Mind your family’s business

Josie Lorenz | The Chronicle

Race was not something that was very important to a five-year-old me. Yes, I knew of it, and I understood it to an extent, but I did not think it could ever really affect me or my family.

Apparently, I was wrong, because as I grew up, I saw that race was very important to nearly everyone that had ever interacted with my family. 

I come from a beautiful family of eight. My mom, dad, older sister and brother, and I all happen to be white. My two younger sisters happen to be black, and my younger brother is multiracial. I never thought this mattered. After all, my family was my family. What we looked like should not concern the couple walking past us in a Chipotle parking lot or the group of teenagers hanging out at the park.

But it did. Whether it was a quizzical look from the Chipotle passersby or snickers from the immature adolescents at the park, race always seemed to matter.

My life and my siblings’ lives have been filled with numerous questions about our family–our business.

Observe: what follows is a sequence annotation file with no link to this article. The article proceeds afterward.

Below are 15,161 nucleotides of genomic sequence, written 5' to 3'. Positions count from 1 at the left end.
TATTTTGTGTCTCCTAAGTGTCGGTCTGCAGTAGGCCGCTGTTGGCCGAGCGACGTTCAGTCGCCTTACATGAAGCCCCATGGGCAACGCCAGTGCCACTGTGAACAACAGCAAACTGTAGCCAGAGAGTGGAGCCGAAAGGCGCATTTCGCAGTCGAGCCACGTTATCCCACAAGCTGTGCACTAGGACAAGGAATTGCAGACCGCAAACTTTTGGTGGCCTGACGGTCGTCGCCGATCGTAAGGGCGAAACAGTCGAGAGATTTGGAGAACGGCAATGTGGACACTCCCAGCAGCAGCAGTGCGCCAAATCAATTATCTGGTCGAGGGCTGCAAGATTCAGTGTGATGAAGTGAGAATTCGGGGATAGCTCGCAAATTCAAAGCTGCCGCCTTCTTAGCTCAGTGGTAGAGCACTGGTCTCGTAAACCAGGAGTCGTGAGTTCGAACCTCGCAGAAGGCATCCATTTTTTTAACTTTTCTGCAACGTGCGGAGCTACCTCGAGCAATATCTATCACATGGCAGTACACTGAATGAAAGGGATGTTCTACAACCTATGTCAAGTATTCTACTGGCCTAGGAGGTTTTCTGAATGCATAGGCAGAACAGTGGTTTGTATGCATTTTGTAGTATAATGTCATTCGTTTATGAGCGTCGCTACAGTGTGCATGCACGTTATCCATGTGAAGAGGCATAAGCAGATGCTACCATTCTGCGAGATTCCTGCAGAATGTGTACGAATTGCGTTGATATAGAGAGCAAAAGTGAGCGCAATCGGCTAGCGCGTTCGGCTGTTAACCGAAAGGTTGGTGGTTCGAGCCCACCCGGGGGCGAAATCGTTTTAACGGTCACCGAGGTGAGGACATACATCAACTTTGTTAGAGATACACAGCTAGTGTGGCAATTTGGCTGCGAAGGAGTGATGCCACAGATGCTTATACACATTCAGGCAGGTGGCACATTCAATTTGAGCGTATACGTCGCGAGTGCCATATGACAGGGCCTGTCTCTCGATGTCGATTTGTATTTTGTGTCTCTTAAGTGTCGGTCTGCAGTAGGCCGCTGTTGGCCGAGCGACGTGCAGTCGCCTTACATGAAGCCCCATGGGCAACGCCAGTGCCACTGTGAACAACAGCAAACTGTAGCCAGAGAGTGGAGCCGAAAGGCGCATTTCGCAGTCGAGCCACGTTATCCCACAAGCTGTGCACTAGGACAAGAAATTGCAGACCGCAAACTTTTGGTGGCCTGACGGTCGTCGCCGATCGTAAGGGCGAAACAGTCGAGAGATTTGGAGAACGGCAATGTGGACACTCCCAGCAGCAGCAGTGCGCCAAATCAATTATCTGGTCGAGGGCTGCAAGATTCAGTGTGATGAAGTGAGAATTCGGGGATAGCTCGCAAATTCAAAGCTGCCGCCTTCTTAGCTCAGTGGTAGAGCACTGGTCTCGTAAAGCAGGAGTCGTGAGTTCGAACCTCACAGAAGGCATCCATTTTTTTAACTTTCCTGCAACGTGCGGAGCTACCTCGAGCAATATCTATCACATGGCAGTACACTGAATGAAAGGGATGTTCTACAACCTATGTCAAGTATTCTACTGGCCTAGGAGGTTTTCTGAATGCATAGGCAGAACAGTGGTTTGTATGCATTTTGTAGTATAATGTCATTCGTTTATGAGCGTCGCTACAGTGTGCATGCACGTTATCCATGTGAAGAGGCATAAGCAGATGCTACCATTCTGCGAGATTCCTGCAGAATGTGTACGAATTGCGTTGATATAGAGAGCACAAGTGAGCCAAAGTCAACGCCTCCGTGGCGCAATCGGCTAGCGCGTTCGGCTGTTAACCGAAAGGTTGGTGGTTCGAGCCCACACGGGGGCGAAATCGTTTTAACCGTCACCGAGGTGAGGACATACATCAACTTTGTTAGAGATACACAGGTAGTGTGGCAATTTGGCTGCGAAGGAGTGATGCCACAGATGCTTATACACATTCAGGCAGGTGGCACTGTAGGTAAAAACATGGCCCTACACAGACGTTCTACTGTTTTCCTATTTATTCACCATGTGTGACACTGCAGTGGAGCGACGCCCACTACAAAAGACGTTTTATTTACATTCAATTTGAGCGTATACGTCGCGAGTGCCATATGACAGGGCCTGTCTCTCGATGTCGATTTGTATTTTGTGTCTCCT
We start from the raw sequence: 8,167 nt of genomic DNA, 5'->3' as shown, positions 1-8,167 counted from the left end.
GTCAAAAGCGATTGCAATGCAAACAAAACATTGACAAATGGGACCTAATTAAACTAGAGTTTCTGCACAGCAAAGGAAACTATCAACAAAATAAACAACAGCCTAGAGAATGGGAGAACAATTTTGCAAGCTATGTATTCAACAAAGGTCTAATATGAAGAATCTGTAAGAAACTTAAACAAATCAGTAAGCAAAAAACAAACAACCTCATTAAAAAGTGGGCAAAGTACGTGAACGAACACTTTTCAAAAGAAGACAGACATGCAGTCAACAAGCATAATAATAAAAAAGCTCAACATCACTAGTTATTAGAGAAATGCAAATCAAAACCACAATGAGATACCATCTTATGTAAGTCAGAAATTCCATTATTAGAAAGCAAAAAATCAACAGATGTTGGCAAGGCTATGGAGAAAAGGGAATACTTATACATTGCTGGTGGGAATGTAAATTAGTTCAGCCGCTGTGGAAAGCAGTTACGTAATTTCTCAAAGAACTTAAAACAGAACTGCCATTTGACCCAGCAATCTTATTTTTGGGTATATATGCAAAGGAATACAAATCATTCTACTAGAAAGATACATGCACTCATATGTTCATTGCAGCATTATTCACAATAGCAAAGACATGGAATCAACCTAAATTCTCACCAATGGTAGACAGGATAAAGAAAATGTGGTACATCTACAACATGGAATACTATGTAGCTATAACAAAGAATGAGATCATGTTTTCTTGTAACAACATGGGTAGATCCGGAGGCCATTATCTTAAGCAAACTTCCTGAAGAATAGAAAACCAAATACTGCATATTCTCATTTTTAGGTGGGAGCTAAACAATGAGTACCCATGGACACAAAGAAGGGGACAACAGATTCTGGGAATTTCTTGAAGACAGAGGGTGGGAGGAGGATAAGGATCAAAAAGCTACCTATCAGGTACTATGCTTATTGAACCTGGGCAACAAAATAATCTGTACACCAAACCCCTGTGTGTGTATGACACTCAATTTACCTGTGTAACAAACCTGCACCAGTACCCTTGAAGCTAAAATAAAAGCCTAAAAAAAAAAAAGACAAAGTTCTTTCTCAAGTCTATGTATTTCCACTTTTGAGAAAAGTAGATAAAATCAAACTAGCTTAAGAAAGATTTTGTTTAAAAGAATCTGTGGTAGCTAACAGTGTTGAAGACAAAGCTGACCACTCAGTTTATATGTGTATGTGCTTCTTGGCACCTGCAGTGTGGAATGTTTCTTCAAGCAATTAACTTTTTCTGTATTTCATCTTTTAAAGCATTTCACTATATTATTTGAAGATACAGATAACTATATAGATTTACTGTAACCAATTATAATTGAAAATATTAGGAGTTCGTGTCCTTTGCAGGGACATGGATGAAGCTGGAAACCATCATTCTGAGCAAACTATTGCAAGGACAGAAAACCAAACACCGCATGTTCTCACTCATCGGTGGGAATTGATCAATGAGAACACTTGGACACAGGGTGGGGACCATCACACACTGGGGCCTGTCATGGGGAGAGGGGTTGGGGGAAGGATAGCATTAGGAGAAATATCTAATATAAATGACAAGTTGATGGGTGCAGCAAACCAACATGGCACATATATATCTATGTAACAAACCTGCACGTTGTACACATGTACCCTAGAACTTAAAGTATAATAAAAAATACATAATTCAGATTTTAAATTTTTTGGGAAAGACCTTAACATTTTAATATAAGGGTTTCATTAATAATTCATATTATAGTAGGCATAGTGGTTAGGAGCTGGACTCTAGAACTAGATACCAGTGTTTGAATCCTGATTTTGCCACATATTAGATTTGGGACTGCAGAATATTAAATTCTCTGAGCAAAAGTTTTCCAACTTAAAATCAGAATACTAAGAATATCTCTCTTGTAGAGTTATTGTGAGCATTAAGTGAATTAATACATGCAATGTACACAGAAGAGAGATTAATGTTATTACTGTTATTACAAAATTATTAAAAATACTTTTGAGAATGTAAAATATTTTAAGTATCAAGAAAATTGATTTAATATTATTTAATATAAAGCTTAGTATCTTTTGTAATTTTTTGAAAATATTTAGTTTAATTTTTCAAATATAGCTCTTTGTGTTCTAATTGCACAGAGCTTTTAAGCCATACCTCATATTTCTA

“Are they really your siblings?” strangers ask. “Which one of you is adopted?” they pry.

When people ask so many unwelcome questions, it is like they forget who they are talking to. Suddenly, instead of a young girl who just wanted to hang out with her family, I became an object of curiosity.

See, this is where I wonder, is it like this for other situations? Perhaps a white child adopted into a white family? Because I would surely see asking about that situation as an intrusion. What makes my family different? Google has all of your answers on how a family can look like mine. So I guess I am asking, why do you care what my family’s exact, detailed situation is? 

I do understand the curiosity. But, you have to see how frustrating it can be for those on the other side of it, constantly being questioned while living their daily life.

Making impressionable young children and teens question the legitimacy of their loving family because of their race is an act that I cannot fathom justifying. I have seen the effects it has on my young sibling’s mental health. It is so easy to take your curiosity elsewhere, so please, mind your own business.